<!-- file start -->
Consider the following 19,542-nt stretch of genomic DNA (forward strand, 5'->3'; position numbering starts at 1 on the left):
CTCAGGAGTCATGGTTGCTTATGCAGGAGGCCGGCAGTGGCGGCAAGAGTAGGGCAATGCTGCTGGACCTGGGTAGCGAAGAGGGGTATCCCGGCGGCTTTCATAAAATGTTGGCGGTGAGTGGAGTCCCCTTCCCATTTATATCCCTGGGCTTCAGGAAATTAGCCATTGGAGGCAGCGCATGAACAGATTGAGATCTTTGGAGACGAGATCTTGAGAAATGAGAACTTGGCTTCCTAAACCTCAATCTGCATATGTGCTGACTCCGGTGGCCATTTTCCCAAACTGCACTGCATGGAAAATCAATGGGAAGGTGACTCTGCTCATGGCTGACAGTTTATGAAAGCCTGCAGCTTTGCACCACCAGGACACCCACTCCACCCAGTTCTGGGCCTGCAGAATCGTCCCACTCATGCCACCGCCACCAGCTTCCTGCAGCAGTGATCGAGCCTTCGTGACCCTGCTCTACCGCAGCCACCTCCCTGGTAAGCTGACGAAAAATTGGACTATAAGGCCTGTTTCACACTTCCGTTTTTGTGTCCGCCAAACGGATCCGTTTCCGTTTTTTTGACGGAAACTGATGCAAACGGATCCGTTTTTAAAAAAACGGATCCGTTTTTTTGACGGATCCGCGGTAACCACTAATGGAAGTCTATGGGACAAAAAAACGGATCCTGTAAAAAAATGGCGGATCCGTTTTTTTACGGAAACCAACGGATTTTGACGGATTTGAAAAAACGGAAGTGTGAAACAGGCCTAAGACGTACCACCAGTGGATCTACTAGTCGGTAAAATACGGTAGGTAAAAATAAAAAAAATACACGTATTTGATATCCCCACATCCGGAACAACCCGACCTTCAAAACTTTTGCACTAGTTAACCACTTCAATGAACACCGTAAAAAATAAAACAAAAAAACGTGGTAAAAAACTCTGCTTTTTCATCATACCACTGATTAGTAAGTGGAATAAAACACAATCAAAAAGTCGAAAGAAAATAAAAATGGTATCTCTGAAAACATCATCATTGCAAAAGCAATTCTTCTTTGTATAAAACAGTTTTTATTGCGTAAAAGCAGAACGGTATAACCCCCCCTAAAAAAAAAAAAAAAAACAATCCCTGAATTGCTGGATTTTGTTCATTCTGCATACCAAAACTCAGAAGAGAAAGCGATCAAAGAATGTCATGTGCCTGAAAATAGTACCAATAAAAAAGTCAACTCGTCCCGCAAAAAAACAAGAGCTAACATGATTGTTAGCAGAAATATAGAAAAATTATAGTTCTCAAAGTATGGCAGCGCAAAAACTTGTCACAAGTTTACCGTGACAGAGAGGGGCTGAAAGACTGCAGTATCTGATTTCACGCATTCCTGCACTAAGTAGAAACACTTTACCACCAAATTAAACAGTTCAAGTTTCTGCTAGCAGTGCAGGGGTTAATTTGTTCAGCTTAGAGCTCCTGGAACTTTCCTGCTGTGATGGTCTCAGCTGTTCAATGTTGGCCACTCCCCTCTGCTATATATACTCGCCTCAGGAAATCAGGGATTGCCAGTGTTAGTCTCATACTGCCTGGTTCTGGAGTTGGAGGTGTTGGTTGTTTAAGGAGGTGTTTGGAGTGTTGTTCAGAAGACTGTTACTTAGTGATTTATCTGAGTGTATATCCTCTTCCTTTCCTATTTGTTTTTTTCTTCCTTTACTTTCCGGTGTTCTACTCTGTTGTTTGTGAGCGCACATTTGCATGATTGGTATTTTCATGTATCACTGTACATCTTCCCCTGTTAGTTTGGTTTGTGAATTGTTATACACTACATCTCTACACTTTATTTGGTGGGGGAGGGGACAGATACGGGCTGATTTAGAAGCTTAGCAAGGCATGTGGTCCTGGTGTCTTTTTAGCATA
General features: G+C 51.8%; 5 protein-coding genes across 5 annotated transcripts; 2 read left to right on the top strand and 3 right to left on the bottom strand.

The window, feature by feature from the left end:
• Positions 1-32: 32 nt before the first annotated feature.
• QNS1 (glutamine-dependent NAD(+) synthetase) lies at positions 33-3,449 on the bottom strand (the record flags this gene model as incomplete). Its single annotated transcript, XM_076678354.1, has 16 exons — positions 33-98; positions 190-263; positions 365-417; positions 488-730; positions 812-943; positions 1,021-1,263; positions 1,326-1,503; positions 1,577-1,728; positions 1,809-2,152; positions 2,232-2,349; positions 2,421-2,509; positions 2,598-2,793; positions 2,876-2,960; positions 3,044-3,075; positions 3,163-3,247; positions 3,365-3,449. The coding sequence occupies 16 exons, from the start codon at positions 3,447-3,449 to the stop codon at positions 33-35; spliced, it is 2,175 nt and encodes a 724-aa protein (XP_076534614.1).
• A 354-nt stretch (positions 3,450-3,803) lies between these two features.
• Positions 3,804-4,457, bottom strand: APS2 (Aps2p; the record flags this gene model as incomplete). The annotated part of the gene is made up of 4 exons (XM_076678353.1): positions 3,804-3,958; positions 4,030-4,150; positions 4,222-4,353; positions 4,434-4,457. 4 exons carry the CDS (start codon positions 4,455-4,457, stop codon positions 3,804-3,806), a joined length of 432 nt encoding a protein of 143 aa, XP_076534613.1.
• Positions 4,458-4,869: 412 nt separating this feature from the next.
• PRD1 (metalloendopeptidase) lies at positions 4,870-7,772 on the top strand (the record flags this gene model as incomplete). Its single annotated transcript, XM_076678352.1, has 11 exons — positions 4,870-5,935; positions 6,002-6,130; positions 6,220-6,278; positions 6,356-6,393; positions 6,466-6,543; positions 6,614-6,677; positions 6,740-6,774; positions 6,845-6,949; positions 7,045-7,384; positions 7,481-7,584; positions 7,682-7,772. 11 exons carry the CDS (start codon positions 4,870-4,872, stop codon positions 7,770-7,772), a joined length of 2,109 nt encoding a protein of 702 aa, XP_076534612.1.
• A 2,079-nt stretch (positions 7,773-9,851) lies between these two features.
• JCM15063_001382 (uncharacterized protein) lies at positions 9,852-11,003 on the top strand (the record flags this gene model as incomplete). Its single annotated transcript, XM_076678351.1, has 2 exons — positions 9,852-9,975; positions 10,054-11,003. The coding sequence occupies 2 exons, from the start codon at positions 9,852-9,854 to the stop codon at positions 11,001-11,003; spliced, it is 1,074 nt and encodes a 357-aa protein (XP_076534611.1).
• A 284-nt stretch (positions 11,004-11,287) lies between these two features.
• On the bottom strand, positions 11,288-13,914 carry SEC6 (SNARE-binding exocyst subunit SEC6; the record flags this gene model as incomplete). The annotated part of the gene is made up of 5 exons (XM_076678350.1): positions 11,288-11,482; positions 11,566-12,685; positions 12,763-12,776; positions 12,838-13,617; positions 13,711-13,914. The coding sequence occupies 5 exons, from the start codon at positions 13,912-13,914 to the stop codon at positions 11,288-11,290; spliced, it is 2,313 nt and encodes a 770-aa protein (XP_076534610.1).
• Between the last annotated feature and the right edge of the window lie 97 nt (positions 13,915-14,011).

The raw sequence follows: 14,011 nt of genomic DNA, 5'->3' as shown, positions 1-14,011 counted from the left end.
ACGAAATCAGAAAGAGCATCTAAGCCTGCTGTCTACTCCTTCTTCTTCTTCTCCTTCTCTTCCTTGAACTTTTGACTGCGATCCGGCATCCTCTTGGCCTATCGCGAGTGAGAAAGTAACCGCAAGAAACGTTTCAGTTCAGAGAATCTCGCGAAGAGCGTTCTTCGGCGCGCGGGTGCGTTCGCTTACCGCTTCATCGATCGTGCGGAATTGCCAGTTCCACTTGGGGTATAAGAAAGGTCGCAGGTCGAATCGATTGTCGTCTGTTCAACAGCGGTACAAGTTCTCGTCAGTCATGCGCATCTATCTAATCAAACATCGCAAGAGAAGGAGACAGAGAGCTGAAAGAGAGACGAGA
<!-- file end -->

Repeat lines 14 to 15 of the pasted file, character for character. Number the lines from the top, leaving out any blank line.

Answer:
• On the bottom strand, positions 11,288-13,914 carry SEC6 (SNARE-binding exocyst subunit SEC6; the record flags this gene model as incomplete). The annotated part of the gene is made up of 5 exons (XM_076678350.1): positions 11,288-11,482; positions 11,566-12,685; positions 12,763-12,776; positions 12,838-13,617; positions 13,711-13,914. The coding sequence occupies 5 exons, from the start codon at positions 13,912-13,914 to the stop codon at positions 11,288-11,290; spliced, it is 2,313 nt and encodes a 770-aa protein (XP_076534610.1).
• Between the last annotated feature and the right edge of the window lie 97 nt (positions 13,915-14,011).